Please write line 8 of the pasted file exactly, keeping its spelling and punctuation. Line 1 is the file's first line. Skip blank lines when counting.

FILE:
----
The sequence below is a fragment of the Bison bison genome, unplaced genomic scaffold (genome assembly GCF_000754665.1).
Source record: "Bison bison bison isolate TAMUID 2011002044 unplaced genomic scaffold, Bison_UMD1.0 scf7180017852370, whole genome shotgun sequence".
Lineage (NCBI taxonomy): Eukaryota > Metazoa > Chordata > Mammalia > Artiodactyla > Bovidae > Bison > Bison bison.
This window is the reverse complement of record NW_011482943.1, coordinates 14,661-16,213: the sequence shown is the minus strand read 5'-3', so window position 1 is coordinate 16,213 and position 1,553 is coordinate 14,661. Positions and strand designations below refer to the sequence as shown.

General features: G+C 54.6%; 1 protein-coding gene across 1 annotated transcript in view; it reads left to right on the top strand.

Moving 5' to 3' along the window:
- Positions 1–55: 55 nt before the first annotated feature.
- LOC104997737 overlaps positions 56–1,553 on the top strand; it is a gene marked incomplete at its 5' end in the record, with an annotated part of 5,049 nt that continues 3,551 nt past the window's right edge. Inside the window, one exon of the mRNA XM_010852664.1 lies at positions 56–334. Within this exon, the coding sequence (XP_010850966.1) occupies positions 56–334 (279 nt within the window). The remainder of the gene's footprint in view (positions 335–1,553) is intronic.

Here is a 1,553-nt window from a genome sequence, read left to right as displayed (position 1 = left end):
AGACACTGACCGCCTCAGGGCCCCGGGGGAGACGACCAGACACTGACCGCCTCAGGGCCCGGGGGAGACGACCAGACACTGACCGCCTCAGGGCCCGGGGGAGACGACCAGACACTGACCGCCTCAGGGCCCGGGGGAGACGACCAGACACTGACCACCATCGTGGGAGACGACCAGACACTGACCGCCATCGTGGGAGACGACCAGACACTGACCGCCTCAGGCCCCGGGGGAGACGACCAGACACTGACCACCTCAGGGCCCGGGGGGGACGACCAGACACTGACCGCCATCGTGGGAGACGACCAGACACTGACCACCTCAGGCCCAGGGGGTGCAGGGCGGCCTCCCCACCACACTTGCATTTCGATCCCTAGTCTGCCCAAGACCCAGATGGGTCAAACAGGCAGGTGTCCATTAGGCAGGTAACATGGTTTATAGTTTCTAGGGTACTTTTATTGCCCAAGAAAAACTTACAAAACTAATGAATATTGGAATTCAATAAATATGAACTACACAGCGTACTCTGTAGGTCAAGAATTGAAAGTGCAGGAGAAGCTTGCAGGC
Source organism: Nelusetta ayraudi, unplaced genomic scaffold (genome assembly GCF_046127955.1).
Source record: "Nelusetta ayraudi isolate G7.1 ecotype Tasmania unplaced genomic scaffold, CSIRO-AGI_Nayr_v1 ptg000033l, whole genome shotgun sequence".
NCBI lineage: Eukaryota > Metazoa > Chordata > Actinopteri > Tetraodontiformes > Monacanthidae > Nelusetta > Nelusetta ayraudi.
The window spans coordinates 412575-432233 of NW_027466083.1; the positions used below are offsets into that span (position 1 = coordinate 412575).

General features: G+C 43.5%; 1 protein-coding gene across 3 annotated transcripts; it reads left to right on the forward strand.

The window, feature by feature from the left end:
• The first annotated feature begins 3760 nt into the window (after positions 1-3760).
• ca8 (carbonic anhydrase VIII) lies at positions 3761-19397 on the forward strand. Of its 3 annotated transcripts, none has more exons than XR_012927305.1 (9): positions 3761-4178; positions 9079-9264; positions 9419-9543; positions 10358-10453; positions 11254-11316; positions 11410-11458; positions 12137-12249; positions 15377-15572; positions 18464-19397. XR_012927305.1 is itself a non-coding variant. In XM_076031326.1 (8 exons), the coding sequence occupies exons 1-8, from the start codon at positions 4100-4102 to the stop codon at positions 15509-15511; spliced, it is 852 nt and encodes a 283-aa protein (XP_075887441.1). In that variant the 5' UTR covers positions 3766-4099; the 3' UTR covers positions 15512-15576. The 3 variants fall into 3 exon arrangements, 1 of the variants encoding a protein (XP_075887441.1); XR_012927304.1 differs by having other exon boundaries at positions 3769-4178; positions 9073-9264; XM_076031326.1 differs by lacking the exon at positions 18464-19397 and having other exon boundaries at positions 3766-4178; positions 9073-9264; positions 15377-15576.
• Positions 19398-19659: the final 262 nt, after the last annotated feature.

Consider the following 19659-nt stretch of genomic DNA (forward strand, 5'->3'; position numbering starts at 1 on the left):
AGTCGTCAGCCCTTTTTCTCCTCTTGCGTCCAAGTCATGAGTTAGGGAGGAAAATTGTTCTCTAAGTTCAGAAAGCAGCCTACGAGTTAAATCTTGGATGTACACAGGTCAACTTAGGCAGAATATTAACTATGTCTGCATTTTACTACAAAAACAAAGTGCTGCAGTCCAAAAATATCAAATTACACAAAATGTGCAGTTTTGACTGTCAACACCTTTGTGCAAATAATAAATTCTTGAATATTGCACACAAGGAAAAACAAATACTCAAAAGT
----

- LOC104997737 overlaps positions 56–1,553 on the top strand; it is a gene marked incomplete at its 5' end in the record, with an annotated part of 5,049 nt that continues 3,551 nt past the window's right edge. Inside the window, one exon of the mRNA XM_010852664.1 lies at positions 56–334. Within this exon, the coding sequence (XP_010850966.1) occupies positions 56–334 (279 nt within the window). The remainder of the gene's footprint in view (positions 335–1,553) is intronic.